n: yeah, Bond is totally problematic as a character and as a cultural icon. You know I watched most of them when I was writing ABCS and obviously he’s famous for being misogynist. But so many other isms, anti-Semitism, sexism, racism, homophobia, all of them. Not very progressive.

R: it has the full swag bag. But it’s also the premise, the idea that there could be a hero to navigate this for us and it’s all too obvious that no such thing exists. But such spectres can have a chilling effect.

n: Yeah, Bond is part of an establishment that does control us in Britain, but in the films he saves us at the same time, so what is happening there…?

R: Reading ABCS feels like a twilight zone of, ‘where is the real?’ Ghosts, UFOs, chance encounters: these are our realities. What about the force of coincidence in your work? Is coincidence your collaborator?

n: that’s a nice way to put it yet. And yeah, I mean I have been rewarded by some great coincidences. And what you’re saying about ‘the real’… ghosts, UFOs, chance sightings etc,… these are things that have always been a part of human experience.

R: I think of your work as an examination of the state, of the state of things, but also, the state we’re in, the state as institution. But there is always yourself that is doing the work. Your body is one of the main tools for your poetic method. So, how do you make an appearance in your poems, or how do others?

n: me using my body goes back to TIC where I was a vector or a channel for gathering by walking around, being the recipient of imperatives and commands. So very much based on my day to day experience. It’s about placing ‘a body’ in the modern world. I took that further with AB by tying it into these strange links that I was seeing taking the piss out of…

R: Often piss-taking transpires to have been the best approach all along…

n: yeah, definitely. I’ve always liked humour as a way to look at serious issues… But yes, I realised it was about what I would be encountering, so chances and coincidences filtered through my experience, bringing the personal through the structural. I talk about illnesses that I have, people that I associate with, loved ones, kids, parents, friends, poetry peers. Sometimes I think, you know, ‘fuck, what do I have to say that is original or interesting?’ So one way I can square that with myself is just to say, ‘well this is your experience of life just now’ and that’s a kind of record, an idiosyncratic record, and maybe that’s where it’s worthwhile.

R: it has the feel of being alive in 2020.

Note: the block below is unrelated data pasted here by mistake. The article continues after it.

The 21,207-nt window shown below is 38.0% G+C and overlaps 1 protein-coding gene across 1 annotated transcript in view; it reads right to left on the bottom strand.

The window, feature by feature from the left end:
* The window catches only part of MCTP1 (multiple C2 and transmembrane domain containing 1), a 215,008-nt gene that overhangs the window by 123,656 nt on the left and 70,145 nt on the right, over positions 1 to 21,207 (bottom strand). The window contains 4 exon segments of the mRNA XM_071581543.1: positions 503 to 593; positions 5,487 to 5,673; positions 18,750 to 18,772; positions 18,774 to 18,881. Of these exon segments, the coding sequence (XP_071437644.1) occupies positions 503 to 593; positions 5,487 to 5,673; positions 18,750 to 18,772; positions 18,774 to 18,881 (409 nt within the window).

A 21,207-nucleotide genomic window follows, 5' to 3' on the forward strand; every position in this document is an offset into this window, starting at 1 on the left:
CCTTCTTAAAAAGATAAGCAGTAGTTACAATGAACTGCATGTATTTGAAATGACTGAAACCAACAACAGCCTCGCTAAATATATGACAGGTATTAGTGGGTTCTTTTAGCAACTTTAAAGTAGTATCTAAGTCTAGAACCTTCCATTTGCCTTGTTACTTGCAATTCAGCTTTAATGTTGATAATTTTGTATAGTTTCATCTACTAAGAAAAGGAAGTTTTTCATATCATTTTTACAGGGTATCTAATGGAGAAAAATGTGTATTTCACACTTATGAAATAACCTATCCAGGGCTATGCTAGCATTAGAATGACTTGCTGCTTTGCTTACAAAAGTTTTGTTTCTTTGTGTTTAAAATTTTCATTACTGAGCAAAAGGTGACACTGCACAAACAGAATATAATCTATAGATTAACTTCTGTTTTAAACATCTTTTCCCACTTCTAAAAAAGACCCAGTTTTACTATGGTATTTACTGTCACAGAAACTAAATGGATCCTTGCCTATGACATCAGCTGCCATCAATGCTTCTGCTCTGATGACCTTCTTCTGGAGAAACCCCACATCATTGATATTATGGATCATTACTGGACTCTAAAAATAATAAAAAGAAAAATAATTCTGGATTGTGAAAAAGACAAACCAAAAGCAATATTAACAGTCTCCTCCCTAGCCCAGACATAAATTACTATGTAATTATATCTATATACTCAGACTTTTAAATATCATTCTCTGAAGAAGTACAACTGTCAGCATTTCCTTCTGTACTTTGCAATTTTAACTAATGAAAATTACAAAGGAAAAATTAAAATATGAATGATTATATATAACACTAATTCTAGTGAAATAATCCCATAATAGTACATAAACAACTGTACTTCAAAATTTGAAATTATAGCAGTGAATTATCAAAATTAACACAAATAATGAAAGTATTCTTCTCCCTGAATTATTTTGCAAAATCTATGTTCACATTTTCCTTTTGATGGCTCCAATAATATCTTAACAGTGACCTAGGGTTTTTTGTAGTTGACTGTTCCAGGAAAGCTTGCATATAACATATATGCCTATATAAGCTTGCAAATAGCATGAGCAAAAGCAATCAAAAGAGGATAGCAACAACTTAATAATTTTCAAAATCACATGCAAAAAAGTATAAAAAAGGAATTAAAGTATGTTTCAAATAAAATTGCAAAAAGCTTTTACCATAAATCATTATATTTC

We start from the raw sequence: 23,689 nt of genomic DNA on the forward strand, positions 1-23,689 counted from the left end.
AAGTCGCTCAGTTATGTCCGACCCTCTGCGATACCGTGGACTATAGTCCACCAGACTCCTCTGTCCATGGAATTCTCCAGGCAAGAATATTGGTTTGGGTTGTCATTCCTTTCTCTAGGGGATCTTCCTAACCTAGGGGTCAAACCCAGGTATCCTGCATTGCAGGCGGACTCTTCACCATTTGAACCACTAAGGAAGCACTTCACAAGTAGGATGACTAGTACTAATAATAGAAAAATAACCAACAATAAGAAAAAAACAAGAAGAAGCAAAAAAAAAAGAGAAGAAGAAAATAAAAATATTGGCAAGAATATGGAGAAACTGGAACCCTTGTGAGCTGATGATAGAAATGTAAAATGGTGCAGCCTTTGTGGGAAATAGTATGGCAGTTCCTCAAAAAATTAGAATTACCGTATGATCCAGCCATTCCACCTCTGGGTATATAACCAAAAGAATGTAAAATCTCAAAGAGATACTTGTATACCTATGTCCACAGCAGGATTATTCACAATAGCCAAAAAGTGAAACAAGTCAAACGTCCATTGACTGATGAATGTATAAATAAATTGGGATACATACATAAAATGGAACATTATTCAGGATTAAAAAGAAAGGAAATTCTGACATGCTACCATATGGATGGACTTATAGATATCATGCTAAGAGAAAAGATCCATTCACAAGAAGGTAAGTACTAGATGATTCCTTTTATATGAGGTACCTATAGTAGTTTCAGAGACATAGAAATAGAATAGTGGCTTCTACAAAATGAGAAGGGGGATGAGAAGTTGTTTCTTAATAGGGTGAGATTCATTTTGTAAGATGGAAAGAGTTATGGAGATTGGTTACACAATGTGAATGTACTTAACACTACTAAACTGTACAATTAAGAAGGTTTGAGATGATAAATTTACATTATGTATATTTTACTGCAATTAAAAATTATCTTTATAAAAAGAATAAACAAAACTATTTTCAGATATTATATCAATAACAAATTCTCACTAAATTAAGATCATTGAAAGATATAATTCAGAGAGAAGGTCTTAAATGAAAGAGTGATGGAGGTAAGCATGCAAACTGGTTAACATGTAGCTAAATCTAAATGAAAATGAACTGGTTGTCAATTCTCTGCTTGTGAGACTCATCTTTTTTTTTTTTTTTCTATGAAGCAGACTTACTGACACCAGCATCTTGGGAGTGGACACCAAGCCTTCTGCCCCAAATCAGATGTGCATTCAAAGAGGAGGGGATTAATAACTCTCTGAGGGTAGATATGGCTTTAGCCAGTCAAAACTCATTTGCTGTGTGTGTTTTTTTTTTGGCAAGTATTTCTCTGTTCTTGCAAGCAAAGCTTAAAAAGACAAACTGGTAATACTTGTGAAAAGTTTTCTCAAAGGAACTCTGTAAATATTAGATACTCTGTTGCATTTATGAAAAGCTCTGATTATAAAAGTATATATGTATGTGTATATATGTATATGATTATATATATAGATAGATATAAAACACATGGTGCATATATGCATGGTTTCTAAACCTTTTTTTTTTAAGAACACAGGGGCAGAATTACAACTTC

n: yeah, I mean during the writing of AB, that was kicked off by the Brexit vote and then towards the end of writing, we had the presidential election and the Trump win. So by that point I was really freaking out and projecting into the future about what might happen over the next few years. So yeah, this is a way of recording that kind of stuff as well, personal fears, the emotional angst and also existential angst and geo-political angst.

R: Your work is open about its vulnerabilities. Formally it looks controlled, and it is controlled, but there are little gestures that intimate the human quality of uncertainty. Which is moving, you know?

n: a lot of what I wrote happened without giving it too much thought. You know just note keeping and drafting. Afterwards you realise that you are doing something, but in the moment you’re just trying to capture things, using instincts for how things might go or look on a page. And it brought memories back as well. I mean I mention in both books things like ‘I had forgotten this had happened’, or ‘this made me remember’…

R: I like that that is in the poem too, you know, it’s quite open about its method.

n: I feel that you come across the thing that you need to read at a particular time. Or books lead you somewhere that you weren’t expecting. Lisa Robertson talks about how texts find other texts through you reading. The texts want to be in touch with each other, and when you think that texts are made of paper, of trees. And how trees communicate with other vegetation…

R; yeah that’s lovely. You have to allow yourself to be…

n: yeah, that conduit.

Note: during the transcription of this interview, in one simultaneous moment a bird* flew into the glass of the window (concussed, not killed) and the screen was briefly obscured with the notification that Sir Sean Connery had died. #IsNickyControllingEverything?

*not a buzzard. A dunnock.

To find out what nicky’s most recently been doing – ‘channelling the daft spirit of Ivor Cutler, or something like that’ – subscribe to Fuck This. And bring the Rs down.


ABBODIES COLD: SPECTRE is out now and available to order from Sad Press.


Text: Rhian Williams

Published: 28/12/20